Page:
Oil & Gas Have Bigger Climate Impact Than Previously Thought: Study
“We knew fossil fuel extraction – including fracking – was a major part of global methane emissions, but this impressive study suggests it is a far bigger culprit in human-induced climate change than we had ever thought.”
Peer-reviewed research published in the journal Nature on Wednesday found that human-caused emissions of methane have been underestimated by as much as 40%, leading the study’s authors to conclude that previous research has downplayed humanity’s impact on the climate. The scientists said the findings also offer hope, however, as they indicate that the benefits of transitioning to clean energy would be greater and more immediate than previously thought.
“Specifically, the researchers concluded from examining air bubbles in ice cores from Greenland that ‘natural’ fossil methane emissions are about 10 times lower and emissions from human activity—namely, fossil fuel use and extraction—are 25–40% higher than previous research has shown,” wrote Common Dreams’ Jessica Corbett.
Methane accounted for roughly 10 percent of all human-driven greenhouse gas emissions in the U.S. in 2017, according to the EPA. Scientists view the gas as a significant driver of global warming, as it traps 84 times more heat over a 20 year period than carbon dioxide. By finding that more methane emissions are anthropogenic, rather than naturally occurring, the study’s authors argue that humans have more control to prevent climate change than previously understood.
“We knew fossil fuel extraction – including fracking – was a major part of global methane emissions, but this impressive study suggests it is a far bigger culprit in human-induced climate change than we had ever thought,” Dave Reay, the executive director of the Edinburgh Centre for Carbon Innovation, told the Guardian.
“If correct, gas, coal and oil extraction and distribution around the world are responsible for almost half of all human-induced methane emissions. Add to that all the carbon dioxide that is then emitted when the fossil fuels are burned, and you need look no further for the seat of the climate emergency fire.”
Trump Administration, Methane, and Fossil Fuel Production
In part of its broader campaign to cut environmental regulations and increase fossil fuel use, the Trump administration moved to remove limitations on methane emissions from new pipelines, drilling wells, and storage facilities and cut regulations on inspections for leaks in August.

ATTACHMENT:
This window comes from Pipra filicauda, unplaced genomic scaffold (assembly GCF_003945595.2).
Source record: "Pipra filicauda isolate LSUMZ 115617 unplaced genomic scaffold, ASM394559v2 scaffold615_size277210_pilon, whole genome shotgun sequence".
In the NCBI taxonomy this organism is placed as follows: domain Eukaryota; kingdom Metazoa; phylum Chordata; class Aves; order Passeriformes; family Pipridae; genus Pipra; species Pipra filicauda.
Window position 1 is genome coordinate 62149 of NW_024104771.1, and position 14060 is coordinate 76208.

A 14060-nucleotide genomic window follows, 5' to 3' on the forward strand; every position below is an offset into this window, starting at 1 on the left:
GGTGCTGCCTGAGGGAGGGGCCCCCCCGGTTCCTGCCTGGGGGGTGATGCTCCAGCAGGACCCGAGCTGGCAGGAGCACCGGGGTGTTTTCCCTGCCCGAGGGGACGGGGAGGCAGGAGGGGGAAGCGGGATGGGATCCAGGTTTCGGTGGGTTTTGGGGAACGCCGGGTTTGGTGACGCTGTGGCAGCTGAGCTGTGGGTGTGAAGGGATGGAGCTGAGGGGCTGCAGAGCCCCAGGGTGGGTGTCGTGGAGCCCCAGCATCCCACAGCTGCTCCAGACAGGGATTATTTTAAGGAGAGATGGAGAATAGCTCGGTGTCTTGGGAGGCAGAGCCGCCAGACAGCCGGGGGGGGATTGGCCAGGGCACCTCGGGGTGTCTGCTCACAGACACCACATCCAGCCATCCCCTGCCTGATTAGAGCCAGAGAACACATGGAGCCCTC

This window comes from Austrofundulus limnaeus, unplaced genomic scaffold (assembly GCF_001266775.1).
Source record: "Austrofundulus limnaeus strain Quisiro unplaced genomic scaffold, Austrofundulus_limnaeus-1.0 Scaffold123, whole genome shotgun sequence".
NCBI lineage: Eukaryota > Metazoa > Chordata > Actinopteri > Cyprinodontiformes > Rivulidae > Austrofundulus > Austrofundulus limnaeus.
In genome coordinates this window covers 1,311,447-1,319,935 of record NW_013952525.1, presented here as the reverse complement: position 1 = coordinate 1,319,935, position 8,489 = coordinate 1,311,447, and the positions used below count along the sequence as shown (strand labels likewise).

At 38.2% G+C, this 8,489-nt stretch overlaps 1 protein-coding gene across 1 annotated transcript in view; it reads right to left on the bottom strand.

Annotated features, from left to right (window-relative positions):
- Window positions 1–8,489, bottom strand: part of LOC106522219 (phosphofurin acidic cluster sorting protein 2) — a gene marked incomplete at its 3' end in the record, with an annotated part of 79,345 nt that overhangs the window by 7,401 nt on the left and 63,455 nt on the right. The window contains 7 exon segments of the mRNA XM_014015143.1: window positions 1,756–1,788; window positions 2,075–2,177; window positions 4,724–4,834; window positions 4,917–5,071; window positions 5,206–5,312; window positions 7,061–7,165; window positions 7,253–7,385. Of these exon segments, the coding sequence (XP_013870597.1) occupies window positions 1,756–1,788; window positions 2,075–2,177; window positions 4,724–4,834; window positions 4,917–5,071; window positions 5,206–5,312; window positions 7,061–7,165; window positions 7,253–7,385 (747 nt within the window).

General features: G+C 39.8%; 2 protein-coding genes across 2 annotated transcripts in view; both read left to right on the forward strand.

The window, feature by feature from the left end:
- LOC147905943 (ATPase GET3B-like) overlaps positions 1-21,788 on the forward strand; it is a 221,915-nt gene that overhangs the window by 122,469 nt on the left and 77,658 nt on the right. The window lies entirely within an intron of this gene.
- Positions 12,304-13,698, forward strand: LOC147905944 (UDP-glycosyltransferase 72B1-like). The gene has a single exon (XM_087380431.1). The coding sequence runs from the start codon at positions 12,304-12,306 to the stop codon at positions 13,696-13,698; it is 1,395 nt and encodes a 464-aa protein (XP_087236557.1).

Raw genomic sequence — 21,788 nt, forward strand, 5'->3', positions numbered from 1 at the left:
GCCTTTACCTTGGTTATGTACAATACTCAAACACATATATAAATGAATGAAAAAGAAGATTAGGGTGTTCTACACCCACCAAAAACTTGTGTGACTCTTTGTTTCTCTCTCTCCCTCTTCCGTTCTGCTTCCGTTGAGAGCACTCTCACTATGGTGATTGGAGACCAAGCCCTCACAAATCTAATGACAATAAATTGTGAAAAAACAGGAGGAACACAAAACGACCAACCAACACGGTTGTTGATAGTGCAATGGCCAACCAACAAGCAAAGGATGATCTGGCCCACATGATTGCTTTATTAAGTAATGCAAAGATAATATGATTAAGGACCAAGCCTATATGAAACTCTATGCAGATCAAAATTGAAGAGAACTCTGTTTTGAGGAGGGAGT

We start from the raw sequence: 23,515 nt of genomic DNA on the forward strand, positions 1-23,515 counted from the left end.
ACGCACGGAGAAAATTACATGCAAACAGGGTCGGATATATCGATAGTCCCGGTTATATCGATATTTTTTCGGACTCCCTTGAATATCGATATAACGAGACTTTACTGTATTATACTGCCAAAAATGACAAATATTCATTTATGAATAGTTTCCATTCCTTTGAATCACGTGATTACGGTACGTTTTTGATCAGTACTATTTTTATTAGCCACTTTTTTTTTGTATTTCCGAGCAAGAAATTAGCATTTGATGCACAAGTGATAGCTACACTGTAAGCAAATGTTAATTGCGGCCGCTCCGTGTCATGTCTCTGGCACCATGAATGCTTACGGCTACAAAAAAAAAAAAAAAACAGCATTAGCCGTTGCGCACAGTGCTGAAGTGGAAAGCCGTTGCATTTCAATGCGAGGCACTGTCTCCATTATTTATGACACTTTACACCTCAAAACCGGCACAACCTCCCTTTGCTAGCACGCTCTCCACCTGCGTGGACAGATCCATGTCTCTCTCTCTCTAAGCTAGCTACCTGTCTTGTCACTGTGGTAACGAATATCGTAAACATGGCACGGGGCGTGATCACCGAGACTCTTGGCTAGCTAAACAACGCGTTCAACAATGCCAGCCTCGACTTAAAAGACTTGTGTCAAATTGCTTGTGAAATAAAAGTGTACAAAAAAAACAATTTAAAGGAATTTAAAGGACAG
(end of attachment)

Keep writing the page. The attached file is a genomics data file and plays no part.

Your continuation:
In a statement accompanying the rule’s announcement, the agency stated that it is seeking comment on “alternative interpretations of EPA’s legal authority to regulate pollutants,” a move that would weaken the federal government’s capacity to impose restrictions of greenhouse gases and toxic chemicals.
The EPA noted its methane rule change was a response to President Trump’s Executive Order 13783, which ordered agencies to review regulations that inhibit domestic energy resources. The president has also signed executive orders to speed pipeline production across state and international lines.
In August, a report from Global Witness found that the Trump administration’s efforts to increase fossil fuel use have put the U.S. on track to create nearly two-thirds of the world’s new fossil fuel production over the next 10 years, in defiance of repeated warnings from scientists of the urgent need to reduce carbon emissions.
Climate policy has been a significant point of contention in the Democratic primary, with sharp divergences between progressives and moderates.
Bernie Sanders’ senior adviser David Sirota on Thursday used the new study to highlight differences on environmental policy between his candidate, who wants to immediately phase out fracking upon election, and former New York City mayor Mike Bloomberg, who said “we’re not going to get rid of fracking for a while” at the debate last night.
Yesterday, a major scientific study came out suggesting methane emissions from stuff like fracking are far worse than ever imagined
Hours later, @MikeBloomberg stood on the debate stage & reiterated his support for fracking
I want you to think about that https://t.co/v8yU6pBijb
— David Sirota (@davidsirota) February 20, 2020